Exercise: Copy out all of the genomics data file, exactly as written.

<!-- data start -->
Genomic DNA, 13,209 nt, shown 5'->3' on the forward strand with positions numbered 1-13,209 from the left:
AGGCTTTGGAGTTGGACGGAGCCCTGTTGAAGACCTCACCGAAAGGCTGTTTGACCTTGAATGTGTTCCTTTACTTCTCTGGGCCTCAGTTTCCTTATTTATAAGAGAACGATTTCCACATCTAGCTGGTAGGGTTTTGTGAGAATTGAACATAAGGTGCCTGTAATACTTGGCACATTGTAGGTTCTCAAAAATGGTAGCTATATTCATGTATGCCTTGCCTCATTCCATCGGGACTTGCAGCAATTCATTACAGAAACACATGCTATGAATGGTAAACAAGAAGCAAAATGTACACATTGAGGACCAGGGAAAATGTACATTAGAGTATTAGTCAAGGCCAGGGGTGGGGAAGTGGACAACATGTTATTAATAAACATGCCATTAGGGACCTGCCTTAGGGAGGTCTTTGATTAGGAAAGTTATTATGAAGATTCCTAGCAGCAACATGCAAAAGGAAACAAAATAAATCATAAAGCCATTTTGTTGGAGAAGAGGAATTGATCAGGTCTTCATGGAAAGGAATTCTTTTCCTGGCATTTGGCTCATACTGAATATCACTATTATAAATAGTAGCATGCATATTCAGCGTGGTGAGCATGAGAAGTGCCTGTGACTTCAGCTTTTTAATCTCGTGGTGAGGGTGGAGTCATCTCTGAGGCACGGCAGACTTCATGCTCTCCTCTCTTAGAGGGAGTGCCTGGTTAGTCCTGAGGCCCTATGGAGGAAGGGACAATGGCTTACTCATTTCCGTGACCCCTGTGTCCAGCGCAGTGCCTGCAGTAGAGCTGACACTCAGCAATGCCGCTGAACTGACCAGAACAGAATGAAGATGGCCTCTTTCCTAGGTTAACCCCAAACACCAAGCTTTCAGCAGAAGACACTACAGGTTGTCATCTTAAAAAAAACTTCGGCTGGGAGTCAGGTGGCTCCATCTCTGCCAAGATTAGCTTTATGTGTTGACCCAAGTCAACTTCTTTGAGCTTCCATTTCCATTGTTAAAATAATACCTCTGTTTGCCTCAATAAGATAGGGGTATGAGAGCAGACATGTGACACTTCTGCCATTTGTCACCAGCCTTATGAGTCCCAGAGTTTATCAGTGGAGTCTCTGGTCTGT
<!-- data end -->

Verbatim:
Genomic DNA, 13,209 nt, shown 5'->3' on the forward strand with positions numbered 1-13,209 from the left:
AGGCTTTGGAGTTGGACGGAGCCCTGTTGAAGACCTCACCGAAAGGCTGTTTGACCTTGAATGTGTTCCTTTACTTCTCTGGGCCTCAGTTTCCTTATTTATAAGAGAACGATTTCCACATCTAGCTGGTAGGGTTTTGTGAGAATTGAACATAAGGTGCCTGTAATACTTGGCACATTGTAGGTTCTCAAAAATGGTAGCTATATTCATGTATGCCTTGCCTCATTCCATCGGGACTTGCAGCAATTCATTACAGAAACACATGCTATGAATGGTAAACAAGAAGCAAAATGTACACATTGAGGACCAGGGAAAATGTACATTAGAGTATTAGTCAAGGCCAGGGGTGGGGAAGTGGACAACATGTTATTAATAAACATGCCATTAGGGACCTGCCTTAGGGAGGTCTTTGATTAGGAAAGTTATTATGAAGATTCCTAGCAGCAACATGCAAAAGGAAACAAAATAAATCATAAAGCCATTTTGTTGGAGAAGAGGAATTGATCAGGTCTTCATGGAAAGGAATTCTTTTCCTGGCATTTGGCTCATACTGAATATCACTATTATAAATAGTAGCATGCATATTCAGCGTGGTGAGCATGAGAAGTGCCTGTGACTTCAGCTTTTTAATCTCGTGGTGAGGGTGGAGTCATCTCTGAGGCACGGCAGACTTCATGCTCTCCTCTCTTAGAGGGAGTGCCTGGTTAGTCCTGAGGCCCTATGGAGGAAGGGACAATGGCTTACTCATTTCCGTGACCCCTGTGTCCAGCGCAGTGCCTGCAGTAGAGCTGACACTCAGCAATGCCGCTGAACTGACCAGAACAGAATGAAGATGGCCTCTTTCCTAGGTTAACCCCAAACACCAAGCTTTCAGCAGAAGACACTACAGGTTGTCATCTTAAAAAAAACTTCGGCTGGGAGTCAGGTGGCTCCATCTCTGCCAAGATTAGCTTTATGTGTTGACCCAAGTCAACTTCTTTGAGCTTCCATTTCCATTGTTAAAATAATACCTCTGTTTGCCTCAATAAGATAGGGGTATGAGAGCAGACATGTGACACTTCTGCCATTTGTCACCAGCCTTATGAGTCCCAGAGTTTATCAGTGGAGTCTCTGGTCTGT